Art & Social Justice Working Group
Vera List Center for Art and Politics

Conflict no. 3

Audience, Participation, Spectatorship, Modes of Address

Working in non-art contexts and creating active, participatory relationships between viewer and artwork are two key strategies deployed by artists with specific social justice goals. Do these strategies increase the potential for impact by broadening audience and modeling active participation, or do they render the work less visible and understandable to a wider audience? How does a work of art that is happening in the context of daily life announce itself as art? What are the consequences of a project being positioned as artwork, and visible as such?

When considering an artwork's potential for impact, it is important to fully consider its relationship to the various audiences that form around its creation, enactment, and representation, and how each audience is addressed differently. One project might have many participants operating at multiple proximities, each having very different experiences. This same project might also be reflected to a number of passive spectators via documentation presented in an art context, news media, storytelling, or other representational means.

Who are these publics, how do they form? Is the work addressing an audience actively or is it the subject of an address? Who is a participant and who is an audience? Are any of these modes of address effective proxies or rehearsals for actual political engagement? To what extent does the mode of address not just determine an audience but create it?

This episode considers the multiple audiences and participants that a socially engaged artwork can accrue, both as it is actively engaging participants and as it is re-contextualized through representation to ancillary audiences.


Welcome to the Art & Social Justice Working Group.


The purpose of the Art + Social Justice Working Group is to examine core conflicts that propel, enrich, and complicate artistic efforts that assume agency to enact social change. In this examination the group expects to foster clarity around both terminology and effective artistic and curatorial practice.

This site is home to the developing dialogue of glossary terms for describing this work and strategies for enacting it.

Core Conflicts

The ASJWG is organized around conflicts central to current conversations and practice in socially and politically engaged art. The six initial conflicts include: Accountability: Artist, Curator, Institution, Funder; Authorship, Collective and Other; Audience, Participation, Spectatorship, Modes of Address; Aesthetics and Usefulness; Local and Global, Specific and General; and Now and Forever: Do Gooding, Criticality, Oppositional.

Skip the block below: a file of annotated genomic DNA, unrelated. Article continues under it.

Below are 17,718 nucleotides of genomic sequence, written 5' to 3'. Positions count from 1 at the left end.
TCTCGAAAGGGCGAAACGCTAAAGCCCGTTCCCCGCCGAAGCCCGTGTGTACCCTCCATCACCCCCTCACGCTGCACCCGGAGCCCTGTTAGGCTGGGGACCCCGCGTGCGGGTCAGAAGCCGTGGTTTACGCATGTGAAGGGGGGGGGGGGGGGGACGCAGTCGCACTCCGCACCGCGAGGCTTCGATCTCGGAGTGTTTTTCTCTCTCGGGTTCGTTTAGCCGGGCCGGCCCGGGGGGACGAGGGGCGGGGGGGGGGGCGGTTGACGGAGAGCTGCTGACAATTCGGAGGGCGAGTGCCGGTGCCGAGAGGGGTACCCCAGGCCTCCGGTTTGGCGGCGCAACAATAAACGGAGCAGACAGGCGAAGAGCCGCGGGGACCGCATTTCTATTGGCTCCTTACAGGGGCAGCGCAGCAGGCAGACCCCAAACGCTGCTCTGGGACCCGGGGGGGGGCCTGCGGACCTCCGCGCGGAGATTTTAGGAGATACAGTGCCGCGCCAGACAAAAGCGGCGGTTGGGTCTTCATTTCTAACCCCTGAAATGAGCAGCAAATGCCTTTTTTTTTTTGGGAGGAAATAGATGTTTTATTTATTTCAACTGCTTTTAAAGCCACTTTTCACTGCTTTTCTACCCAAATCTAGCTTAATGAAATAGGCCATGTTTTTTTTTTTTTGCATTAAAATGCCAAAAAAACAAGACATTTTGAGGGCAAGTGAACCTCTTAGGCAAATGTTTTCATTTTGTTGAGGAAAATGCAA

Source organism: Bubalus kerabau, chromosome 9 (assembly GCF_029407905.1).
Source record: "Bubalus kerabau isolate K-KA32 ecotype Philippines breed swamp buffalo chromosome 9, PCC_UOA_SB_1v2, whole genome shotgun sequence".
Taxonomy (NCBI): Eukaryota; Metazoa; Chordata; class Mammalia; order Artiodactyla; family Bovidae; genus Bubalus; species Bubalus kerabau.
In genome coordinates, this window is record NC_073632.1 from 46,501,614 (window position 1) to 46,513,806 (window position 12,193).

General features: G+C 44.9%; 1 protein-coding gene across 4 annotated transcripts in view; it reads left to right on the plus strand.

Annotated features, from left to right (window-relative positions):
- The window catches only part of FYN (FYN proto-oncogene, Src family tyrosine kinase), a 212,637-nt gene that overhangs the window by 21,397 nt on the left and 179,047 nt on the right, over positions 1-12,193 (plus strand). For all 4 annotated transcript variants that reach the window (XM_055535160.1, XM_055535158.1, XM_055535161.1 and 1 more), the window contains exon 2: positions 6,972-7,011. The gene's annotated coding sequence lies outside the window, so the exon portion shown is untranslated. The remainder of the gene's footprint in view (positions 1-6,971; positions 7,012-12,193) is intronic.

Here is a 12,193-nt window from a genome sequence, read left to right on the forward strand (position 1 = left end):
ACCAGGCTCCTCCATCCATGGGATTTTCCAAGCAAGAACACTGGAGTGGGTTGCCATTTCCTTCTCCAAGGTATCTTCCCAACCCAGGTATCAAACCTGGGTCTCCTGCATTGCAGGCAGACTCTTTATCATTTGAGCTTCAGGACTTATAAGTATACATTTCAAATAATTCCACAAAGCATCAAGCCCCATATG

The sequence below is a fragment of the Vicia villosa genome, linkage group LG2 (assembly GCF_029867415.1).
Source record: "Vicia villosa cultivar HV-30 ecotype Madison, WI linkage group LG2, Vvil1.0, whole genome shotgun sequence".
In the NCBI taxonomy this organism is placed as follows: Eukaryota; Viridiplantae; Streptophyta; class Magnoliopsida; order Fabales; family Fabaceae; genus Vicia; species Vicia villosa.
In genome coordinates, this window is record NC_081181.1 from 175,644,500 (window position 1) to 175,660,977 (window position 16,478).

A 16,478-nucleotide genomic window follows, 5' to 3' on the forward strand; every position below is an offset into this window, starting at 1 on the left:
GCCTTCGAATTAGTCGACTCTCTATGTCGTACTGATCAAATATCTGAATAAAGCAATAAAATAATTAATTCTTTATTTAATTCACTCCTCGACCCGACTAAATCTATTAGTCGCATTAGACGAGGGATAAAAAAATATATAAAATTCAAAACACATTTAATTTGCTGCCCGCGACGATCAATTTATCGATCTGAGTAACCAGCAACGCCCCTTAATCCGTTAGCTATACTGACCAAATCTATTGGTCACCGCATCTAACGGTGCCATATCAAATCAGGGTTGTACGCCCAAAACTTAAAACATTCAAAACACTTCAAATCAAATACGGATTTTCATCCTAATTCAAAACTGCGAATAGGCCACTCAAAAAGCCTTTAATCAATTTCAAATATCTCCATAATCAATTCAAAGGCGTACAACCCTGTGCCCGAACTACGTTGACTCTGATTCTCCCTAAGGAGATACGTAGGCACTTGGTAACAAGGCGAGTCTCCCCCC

Case Study

Each conflict is grounded in a case study to provide context about a specific project and artist's practice. For example, the first conflict Accountability: Artist, Curator, Institution, Funder begins with Thomas Hirshhorn's Gramsci Monument as a case study to launch a larger dialogue.


Writing from artists, scholars, community members, curators, and others augment conversation about each conflict. You are encouraged to add your own favorites to further the conversation.

Glossary Terms

These key terms and concepts evolve out of the conflict and case study. There is no single official definition, rather many perspectives are aggregated here about each glossary term to develop a complex understanding.


Following a similar format to the glossary, effective strategies for enacting this work in artistic and curatorial practice are aggregated from many individuals. Together they create a series of suggestions, guidelines, and warnings for all participants in this work.

Your comments, fresh perspectives, and contributions of new strategies and glossary terms are welcome and needed to advance this field and support our work.

Commissioned Artwork

Artists were commissioned to attend the initial six conflict meetings and develop new artwork in response to the ideas and perspective shared. Artists include: Liz Slagus and Norene Leddy, Laura Chipley, Fran Illich, and Nobu Aozaki.

Core Group Members

Thomas Anesta
Sascia Bailer
Beka Economopoulos
Deborah Fisher
Elizabeth Grady
Gordon Hall
Larissa Harris
Kemi Ilesanmi
Jason Jones
Kim Katatani
Grant Kester
Pam Korza
Carin Kuoni
Cynthia Lawson
Laura Raicovich
Paul Ramírez Jonas
Yasmil Raymond
Prerana Reddy
Christopher Robbins
Barbara Schaffer Bacon
Robert Sember
Greg Sholette
Radhika Subramaniam
Johanna Taylor
Niels Van Tomme
Christian Viveros-Fauné
Jennifer Wilson

Plus additional guest participants.

The Art + Social Justice Working Group is launched by the Vera List Center for Art and Politics at The New School and A Blade of Grass, with support from the Andy Warhol Foundation for the Visual Arts. The Vera List Center and A Blade of Grass are both dedicated to supporting individuals in pursuit of the intersection of art and social justice, and to developing related programs and scholarship.

Questions? Comments? Contact
1. What would you like to contribute?
2. To which conflict does this pertain?
3. What is the definition?
3. What is the link to the reading?
4. Who are you? (We promise we won't share your information.)